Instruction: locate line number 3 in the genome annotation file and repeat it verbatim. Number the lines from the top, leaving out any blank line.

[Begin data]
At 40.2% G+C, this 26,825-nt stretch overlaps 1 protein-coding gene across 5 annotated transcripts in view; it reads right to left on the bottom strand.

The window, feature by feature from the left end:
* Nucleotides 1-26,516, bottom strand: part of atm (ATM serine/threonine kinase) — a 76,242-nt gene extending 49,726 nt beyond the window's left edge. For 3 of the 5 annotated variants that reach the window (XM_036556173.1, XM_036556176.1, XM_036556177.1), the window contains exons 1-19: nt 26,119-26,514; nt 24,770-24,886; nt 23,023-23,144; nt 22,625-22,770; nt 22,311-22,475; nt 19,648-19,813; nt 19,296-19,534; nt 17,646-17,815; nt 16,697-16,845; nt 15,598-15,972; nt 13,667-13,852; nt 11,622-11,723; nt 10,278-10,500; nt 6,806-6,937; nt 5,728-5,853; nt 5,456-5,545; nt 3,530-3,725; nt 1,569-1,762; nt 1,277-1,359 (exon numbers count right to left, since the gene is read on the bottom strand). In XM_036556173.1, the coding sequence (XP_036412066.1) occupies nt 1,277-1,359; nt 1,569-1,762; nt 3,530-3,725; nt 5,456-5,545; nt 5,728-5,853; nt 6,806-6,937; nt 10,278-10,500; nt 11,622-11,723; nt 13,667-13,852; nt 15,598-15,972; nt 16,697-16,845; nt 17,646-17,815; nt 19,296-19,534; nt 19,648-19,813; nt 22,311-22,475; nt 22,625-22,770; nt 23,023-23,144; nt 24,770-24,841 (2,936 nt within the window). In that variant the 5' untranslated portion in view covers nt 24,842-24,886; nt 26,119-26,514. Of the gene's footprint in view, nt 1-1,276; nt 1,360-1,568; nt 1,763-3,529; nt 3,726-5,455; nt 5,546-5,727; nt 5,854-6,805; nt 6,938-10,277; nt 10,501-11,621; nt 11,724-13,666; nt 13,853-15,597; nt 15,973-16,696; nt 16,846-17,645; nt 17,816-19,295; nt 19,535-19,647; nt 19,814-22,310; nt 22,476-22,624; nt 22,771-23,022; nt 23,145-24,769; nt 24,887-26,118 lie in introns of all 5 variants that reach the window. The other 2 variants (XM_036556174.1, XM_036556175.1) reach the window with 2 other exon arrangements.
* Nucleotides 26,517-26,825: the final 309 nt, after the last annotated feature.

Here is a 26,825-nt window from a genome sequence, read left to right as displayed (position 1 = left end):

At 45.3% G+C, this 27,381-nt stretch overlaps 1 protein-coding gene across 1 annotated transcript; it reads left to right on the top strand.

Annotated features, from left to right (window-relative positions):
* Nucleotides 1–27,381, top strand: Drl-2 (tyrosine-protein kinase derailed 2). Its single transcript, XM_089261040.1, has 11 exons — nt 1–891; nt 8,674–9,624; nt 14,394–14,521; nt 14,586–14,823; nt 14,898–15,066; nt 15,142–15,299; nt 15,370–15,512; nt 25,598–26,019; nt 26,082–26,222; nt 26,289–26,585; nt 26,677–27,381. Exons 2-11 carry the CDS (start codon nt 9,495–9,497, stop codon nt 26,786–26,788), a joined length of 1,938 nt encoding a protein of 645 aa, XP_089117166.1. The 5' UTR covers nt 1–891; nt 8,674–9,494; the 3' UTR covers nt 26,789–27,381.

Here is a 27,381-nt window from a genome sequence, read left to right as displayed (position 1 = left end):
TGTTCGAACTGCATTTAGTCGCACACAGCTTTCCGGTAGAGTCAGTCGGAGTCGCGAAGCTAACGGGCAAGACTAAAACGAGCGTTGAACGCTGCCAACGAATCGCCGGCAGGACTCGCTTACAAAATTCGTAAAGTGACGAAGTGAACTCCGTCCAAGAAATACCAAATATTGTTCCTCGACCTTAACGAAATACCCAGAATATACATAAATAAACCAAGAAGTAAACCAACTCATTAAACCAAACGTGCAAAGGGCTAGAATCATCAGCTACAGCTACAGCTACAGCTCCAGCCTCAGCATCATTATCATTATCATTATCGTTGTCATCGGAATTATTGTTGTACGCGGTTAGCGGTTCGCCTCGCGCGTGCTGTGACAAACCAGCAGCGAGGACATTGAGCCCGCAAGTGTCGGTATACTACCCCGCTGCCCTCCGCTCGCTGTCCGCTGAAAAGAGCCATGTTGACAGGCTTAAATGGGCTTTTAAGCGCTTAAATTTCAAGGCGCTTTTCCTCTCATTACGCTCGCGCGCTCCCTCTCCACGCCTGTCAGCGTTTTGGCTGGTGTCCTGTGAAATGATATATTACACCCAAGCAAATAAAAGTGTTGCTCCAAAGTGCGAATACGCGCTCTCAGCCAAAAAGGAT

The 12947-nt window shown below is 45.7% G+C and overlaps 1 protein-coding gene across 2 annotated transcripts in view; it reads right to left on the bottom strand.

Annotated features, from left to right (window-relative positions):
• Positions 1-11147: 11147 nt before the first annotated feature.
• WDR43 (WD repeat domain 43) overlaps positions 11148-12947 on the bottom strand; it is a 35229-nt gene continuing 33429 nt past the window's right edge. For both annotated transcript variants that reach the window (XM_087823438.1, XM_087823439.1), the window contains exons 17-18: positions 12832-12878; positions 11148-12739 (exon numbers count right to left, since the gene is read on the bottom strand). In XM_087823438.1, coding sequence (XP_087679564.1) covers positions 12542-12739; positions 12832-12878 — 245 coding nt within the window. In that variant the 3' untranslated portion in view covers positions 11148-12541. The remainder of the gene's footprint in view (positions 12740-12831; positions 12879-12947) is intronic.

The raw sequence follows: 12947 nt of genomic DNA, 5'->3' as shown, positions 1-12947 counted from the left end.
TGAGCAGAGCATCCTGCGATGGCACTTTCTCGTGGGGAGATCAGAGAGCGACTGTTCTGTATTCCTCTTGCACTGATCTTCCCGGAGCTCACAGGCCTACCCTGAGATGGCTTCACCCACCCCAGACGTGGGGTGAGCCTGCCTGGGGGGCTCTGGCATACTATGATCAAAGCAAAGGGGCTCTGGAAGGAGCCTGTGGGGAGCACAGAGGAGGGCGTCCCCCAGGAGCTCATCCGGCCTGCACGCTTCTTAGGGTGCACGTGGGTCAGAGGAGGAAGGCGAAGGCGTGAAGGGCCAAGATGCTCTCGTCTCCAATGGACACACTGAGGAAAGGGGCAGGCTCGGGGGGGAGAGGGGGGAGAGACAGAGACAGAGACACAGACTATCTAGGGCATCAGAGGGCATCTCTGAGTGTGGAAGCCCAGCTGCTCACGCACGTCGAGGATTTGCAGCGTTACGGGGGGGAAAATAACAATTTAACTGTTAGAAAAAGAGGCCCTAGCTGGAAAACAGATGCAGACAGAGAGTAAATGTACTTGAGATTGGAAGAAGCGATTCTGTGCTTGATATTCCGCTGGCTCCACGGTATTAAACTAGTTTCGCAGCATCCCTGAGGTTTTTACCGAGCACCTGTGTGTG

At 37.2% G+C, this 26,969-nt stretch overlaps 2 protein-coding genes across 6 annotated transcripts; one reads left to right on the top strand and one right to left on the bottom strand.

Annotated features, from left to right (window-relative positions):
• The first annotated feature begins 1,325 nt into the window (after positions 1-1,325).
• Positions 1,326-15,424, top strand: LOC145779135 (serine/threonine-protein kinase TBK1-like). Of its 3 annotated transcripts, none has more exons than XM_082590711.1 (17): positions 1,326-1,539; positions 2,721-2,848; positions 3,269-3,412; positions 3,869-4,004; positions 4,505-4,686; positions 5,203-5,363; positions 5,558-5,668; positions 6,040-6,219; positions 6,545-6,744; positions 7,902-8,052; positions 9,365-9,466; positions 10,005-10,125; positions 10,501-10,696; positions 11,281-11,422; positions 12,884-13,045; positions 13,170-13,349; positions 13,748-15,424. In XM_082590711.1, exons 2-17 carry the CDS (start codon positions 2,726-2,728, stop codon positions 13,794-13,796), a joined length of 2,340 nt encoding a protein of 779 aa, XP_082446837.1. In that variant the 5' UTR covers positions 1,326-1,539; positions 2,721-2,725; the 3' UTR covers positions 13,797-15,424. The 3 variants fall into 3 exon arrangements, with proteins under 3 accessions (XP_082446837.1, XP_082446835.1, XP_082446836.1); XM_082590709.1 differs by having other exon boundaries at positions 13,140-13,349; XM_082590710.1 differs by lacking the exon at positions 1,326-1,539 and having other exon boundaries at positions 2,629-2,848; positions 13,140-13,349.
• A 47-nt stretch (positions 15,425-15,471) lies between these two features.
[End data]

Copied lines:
* Nucleotides 1-26,516, bottom strand: part of atm (ATM serine/threonine kinase) — a 76,242-nt gene extending 49,726 nt beyond the window's left edge. For 3 of the 5 annotated variants that reach the window (XM_036556173.1, XM_036556176.1, XM_036556177.1), the window contains exons 1-19: nt 26,119-26,514; nt 24,770-24,886; nt 23,023-23,144; nt 22,625-22,770; nt 22,311-22,475; nt 19,648-19,813; nt 19,296-19,534; nt 17,646-17,815; nt 16,697-16,845; nt 15,598-15,972; nt 13,667-13,852; nt 11,622-11,723; nt 10,278-10,500; nt 6,806-6,937; nt 5,728-5,853; nt 5,456-5,545; nt 3,530-3,725; nt 1,569-1,762; nt 1,277-1,359 (exon numbers count right to left, since the gene is read on the bottom strand). In XM_036556173.1, the coding sequence (XP_036412066.1) occupies nt 1,277-1,359; nt 1,569-1,762; nt 3,530-3,725; nt 5,456-5,545; nt 5,728-5,853; nt 6,806-6,937; nt 10,278-10,500; nt 11,622-11,723; nt 13,667-13,852; nt 15,598-15,972; nt 16,697-16,845; nt 17,646-17,815; nt 19,296-19,534; nt 19,648-19,813; nt 22,311-22,475; nt 22,625-22,770; nt 23,023-23,144; nt 24,770-24,841 (2,936 nt within the window). In that variant the 5' untranslated portion in view covers nt 24,842-24,886; nt 26,119-26,514. Of the gene's footprint in view, nt 1-1,276; nt 1,360-1,568; nt 1,763-3,529; nt 3,726-5,455; nt 5,546-5,727; nt 5,854-6,805; nt 6,938-10,277; nt 10,501-11,621; nt 11,724-13,666; nt 13,853-15,597; nt 15,973-16,696; nt 16,846-17,645; nt 17,816-19,295; nt 19,535-19,647; nt 19,814-22,310; nt 22,476-22,624; nt 22,771-23,022; nt 23,145-24,769; nt 24,887-26,118 lie in introns of all 5 variants that reach the window. The other 2 variants (XM_036556174.1, XM_036556175.1) reach the window with 2 other exon arrangements.